6. One major irritation – can we please have more verses for O come all Ye Faithful – why only 1,6 and 7? And please can we not sing the last verse unless it’s Christmas Day, that’s how it’s meant to be sung!

  7. As a fellow Brit I agree with everything Hedgehog said. I would also add that the British tune for It Came Upon A Midnight Clear is far superior to the version in the LDS hymn book. Our version of O Little Town Of Bethlehem is also better but not as obviously so as with ICUAMC 🙂

  8. A agree about “heaven and nature sing.” “Joy to the World” was adapted by W. W. Phelps to anticipate the second coming instead of celebrating the first coming. Because I grew up with the altered words, I don’t really mind them in the other verses, but the first verse has seemed to me to be out of place in the Christmas section of the hymnal. Two of the changes to the first verse were reverted in the 1985 edition, but the change from “heaven and nature” to “saints and angels” was left in place.

    “Once in Royal David’s City” brings to tears to my eyes as I sing the words or think about them, and I am glad that it has not been discarded.

  9. O come o come Emmanuel
    Lo how a rose er blooming
    The other “away in a manger”
    God rest ye merry gentlemen
    Carol of the bells (maybe a little too dramatic)
    Carol of the birds
    Child in a manger (John Rutter) while we are at it, let’s add the rest of Rutter’s Xmas hymns.

    Preemptive “no” and “heck no”
    -Mary did you know

    Also, I’ve been inspired to write a Christmas hymn that I submit for consideration. I’m still working out the lyrics, but I’m toying with the title “No Room” where we sing in the voice of the inn keeper, with a verse or two turning away the holy fsmily, middle eastern immigrants, and another verse or two set in modern day voting to turn away Syrian refugees and build a wall.

  10. I never really cared for Once In Royal David’s City until I heard the Lower Lights play it. Still a dirge to sing in Sacrament meeting, though.

  11. Btw, the German LDS saints get to have “Lo how a rose er blooming” and both versions of “Away in a manger” in their hymnal. They also get hymns from Mozart, Bizet, Weber, more Bach, etc.

    Jealous. Oh. So. Jealous.

    Proposal: it’s time for a new hymnal and we should defer all committee positions to the German and Austrian musical saints. You guys and gals have this, right?

    I second the motion!
    Good. So resolved.


  12. Several great hymns are not included because they are not well adapted to congregational singing. With an already short list of hymns, this eliminates several good ones. I think that “I wonder as I wander”, “O Come, O Come Emmanuel”, and “O Holy Night” are out because of this consideration. Just think about what you have heard church choirs do during Christmas, and they all get added back in.

  13. *checks German hymnbook, finds a measley 210 hymns as compared to 300+ in English.*

    Um, no, we don’t have both versions of “Away in a Manger.” We might have done in an earlier hymnbook, but not anymore. I remember when the new hymn book came out — good heavens, has it been 20 years ago already — and the song “Angels We Have Heard on High” was in it, which nobody but me knew, and everybody complained was too high and too hard.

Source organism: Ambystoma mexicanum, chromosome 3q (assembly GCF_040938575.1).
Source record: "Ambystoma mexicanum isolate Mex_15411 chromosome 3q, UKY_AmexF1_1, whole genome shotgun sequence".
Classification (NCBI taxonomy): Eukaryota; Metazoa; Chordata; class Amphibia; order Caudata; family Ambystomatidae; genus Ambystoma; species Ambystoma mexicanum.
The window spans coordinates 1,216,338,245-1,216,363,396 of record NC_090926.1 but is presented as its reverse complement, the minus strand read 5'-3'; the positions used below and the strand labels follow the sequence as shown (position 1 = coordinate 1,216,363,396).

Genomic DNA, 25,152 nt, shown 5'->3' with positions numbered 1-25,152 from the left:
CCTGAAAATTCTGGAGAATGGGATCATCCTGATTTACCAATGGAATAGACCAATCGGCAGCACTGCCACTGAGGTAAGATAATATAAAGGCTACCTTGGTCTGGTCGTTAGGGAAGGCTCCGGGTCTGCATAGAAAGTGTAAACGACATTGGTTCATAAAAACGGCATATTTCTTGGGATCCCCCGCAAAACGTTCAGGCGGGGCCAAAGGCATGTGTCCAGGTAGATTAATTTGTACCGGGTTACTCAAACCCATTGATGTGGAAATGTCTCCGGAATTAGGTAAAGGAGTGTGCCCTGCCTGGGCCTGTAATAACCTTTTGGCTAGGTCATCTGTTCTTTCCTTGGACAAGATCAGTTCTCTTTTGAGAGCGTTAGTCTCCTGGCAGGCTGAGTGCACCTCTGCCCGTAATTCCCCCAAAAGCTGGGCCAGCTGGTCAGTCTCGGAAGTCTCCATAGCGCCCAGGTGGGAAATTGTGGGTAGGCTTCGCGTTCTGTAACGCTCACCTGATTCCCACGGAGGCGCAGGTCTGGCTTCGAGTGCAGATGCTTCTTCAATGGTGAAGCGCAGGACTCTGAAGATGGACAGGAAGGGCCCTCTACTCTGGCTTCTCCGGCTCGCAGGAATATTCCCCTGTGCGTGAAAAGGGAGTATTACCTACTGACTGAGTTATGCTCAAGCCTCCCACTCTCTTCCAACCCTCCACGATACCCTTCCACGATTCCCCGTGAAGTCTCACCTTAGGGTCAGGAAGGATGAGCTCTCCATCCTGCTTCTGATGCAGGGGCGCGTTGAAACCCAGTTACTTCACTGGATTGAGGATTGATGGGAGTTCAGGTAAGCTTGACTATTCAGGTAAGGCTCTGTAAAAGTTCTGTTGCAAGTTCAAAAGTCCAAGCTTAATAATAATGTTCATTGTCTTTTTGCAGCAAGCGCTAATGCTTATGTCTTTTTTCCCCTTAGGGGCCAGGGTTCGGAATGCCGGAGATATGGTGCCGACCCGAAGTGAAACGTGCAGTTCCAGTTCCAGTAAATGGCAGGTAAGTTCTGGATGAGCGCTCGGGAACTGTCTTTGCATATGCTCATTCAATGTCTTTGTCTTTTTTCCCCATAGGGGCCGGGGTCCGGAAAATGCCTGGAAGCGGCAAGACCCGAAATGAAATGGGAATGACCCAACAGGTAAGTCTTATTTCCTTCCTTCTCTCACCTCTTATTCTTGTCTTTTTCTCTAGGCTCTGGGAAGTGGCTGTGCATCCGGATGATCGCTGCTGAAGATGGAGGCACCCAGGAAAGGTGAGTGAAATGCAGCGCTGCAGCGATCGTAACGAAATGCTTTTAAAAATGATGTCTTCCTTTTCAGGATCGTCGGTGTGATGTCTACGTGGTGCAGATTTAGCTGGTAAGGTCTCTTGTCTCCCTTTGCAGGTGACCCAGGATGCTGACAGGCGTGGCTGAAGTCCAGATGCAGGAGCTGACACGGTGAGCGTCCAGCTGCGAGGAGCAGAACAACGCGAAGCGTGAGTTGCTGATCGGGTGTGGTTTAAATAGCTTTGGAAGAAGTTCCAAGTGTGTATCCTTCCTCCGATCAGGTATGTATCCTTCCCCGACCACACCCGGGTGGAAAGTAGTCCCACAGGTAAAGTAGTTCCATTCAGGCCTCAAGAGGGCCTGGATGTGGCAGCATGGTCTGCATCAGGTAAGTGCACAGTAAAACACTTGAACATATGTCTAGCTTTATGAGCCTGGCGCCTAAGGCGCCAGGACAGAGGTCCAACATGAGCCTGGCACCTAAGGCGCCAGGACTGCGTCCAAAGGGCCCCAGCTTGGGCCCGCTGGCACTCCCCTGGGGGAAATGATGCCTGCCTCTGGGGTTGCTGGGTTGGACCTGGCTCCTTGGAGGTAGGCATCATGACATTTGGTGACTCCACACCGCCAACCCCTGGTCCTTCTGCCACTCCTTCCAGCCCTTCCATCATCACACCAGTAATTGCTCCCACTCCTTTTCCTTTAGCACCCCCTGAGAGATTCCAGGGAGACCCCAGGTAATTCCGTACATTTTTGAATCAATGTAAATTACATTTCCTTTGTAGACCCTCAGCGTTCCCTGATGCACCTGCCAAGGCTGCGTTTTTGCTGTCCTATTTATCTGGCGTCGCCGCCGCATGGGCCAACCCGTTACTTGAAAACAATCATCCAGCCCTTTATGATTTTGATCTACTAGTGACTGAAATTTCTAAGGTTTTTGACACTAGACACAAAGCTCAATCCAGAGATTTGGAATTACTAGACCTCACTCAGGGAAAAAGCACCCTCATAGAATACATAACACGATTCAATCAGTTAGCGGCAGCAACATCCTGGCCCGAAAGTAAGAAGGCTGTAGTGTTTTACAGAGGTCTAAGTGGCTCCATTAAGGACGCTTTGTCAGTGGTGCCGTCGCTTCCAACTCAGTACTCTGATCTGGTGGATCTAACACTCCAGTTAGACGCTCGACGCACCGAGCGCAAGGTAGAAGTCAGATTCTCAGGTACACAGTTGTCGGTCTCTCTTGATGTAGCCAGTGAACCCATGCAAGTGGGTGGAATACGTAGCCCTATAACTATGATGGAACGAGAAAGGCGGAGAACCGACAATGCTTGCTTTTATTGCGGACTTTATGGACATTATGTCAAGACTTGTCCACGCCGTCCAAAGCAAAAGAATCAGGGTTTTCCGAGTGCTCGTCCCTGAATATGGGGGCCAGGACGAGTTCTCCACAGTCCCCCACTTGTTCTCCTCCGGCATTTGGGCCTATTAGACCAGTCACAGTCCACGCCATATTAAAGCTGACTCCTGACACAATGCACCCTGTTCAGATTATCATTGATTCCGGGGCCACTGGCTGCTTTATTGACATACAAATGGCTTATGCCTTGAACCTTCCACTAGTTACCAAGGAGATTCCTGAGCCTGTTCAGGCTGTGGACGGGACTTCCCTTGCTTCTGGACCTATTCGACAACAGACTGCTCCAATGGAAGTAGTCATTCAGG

We only have 13 Christmas hymns, three of which are not known to English singers, but minus “The First Noel,” “While Shepherds Watched Their Flocks,” “Once in Royal David’s City,” and “I Heard The Bells.”

    But we do have the best Christmas song ever, the German version of “Thine Be The Glory, Risen Conquering Son,” by Georg Friedrich Händel, from Judas Maccabeus.

    So, yeah, you can be jealous of our hymnbook for that reason alone.

  14. “Several great hymns are not included because they are not well adapted to congregational singing. With an already short list of hymns, this eliminates several good ones. I think that “I wonder as I wander”, “O Come, O Come Emmanuel”, and “O Holy Night” are out because of this consideration.”

    el oso, I’d agree with you on O Holy Night, but if school kids can sing I wonder as I wander then surely a congregation can get to grips with it, and O come o come Emmanuel is present in several of my non-LDS hymnbooks. I don’t think it’s particularly difficult. Familiarity is all that’s needed.

    JKC, I second those.

  15. In the bleak midwinter

    We wish you a Merry Christmas (in other churches’ hymnals, and often sung in parting during Christmas service. it would be nice for us to have this tune handy. Not sure whether it is international though. Would work in English hymnals.)

  16. My Baptist hymnal includes all the standards, plus:

    O Come, O Come Emmanuel
    Angels from the Realms of Glory
    Good Christian Men, Rejoice
    Joy Has Dawned (
    He is Born, the Divine Christ Child
    Birthday of a King
    Oh Come Little Children
    Sing We Now of Christmas
    What Child is This
    One Small Child
    All is Well (
    Break For, O Beauteous Heavenly Light
    Infant Holy, Infant Lowly

    LDSMusicSource published a livened-up arrangement of “While Shepherds Watched Their Flocks” ( that, in my opinion, redeemed a hopeless hymn. Oh, what a little time signature change and some lively accompaniment can do!

  17. I had a work colleague once whose family came up with their own lyrics to favorite Christmas songs. The only one I remember at this point was “While Shepherds Washed Their Socks by Night.” I’m sure this is probably as historically accurate as the original text.